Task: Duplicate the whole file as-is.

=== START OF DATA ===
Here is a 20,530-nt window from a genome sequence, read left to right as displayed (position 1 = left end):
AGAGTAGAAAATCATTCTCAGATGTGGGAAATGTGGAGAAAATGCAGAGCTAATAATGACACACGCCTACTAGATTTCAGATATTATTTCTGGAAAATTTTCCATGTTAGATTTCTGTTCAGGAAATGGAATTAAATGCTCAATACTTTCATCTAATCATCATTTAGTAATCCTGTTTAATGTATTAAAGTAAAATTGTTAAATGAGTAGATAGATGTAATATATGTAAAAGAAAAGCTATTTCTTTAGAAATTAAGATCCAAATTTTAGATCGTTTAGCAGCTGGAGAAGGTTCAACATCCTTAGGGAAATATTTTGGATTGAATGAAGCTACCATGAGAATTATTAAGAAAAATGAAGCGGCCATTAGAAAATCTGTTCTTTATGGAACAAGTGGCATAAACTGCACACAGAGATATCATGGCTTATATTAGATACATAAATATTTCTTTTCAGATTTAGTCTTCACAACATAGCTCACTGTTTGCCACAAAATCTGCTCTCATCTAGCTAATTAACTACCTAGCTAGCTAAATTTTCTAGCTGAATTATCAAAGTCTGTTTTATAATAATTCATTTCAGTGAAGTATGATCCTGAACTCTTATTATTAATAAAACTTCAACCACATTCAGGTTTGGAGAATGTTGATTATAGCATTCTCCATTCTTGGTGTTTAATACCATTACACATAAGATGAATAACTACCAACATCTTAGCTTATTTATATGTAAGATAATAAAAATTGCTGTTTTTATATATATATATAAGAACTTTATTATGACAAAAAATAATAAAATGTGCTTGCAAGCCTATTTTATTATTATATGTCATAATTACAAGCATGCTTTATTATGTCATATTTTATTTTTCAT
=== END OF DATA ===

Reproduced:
Here is a 20,530-nt window from a genome sequence, read left to right as displayed (position 1 = left end):
AGAGTAGAAAATCATTCTCAGATGTGGGAAATGTGGAGAAAATGCAGAGCTAATAATGACACACGCCTACTAGATTTCAGATATTATTTCTGGAAAATTTTCCATGTTAGATTTCTGTTCAGGAAATGGAATTAAATGCTCAATACTTTCATCTAATCATCATTTAGTAATCCTGTTTAATGTATTAAAGTAAAATTGTTAAATGAGTAGATAGATGTAATATATGTAAAAGAAAAGCTATTTCTTTAGAAATTAAGATCCAAATTTTAGATCGTTTAGCAGCTGGAGAAGGTTCAACATCCTTAGGGAAATATTTTGGATTGAATGAAGCTACCATGAGAATTATTAAGAAAAATGAAGCGGCCATTAGAAAATCTGTTCTTTATGGAACAAGTGGCATAAACTGCACACAGAGATATCATGGCTTATATTAGATACATAAATATTTCTTTTCAGATTTAGTCTTCACAACATAGCTCACTGTTTGCCACAAAATCTGCTCTCATCTAGCTAATTAACTACCTAGCTAGCTAAATTTTCTAGCTGAATTATCAAAGTCTGTTTTATAATAATTCATTTCAGTGAAGTATGATCCTGAACTCTTATTATTAATAAAACTTCAACCACATTCAGGTTTGGAGAATGTTGATTATAGCATTCTCCATTCTTGGTGTTTAATACCATTACACATAAGATGAATAACTACCAACATCTTAGCTTATTTATATGTAAGATAATAAAAATTGCTGTTTTTATATATATATATAAGAACTTTATTATGACAAAAAATAATAAAATGTGCTTGCAAGCCTATTTTATTATTATATGTCATAATTACAAGCATGCTTTATTATGTCATATTTTATTTTTCAT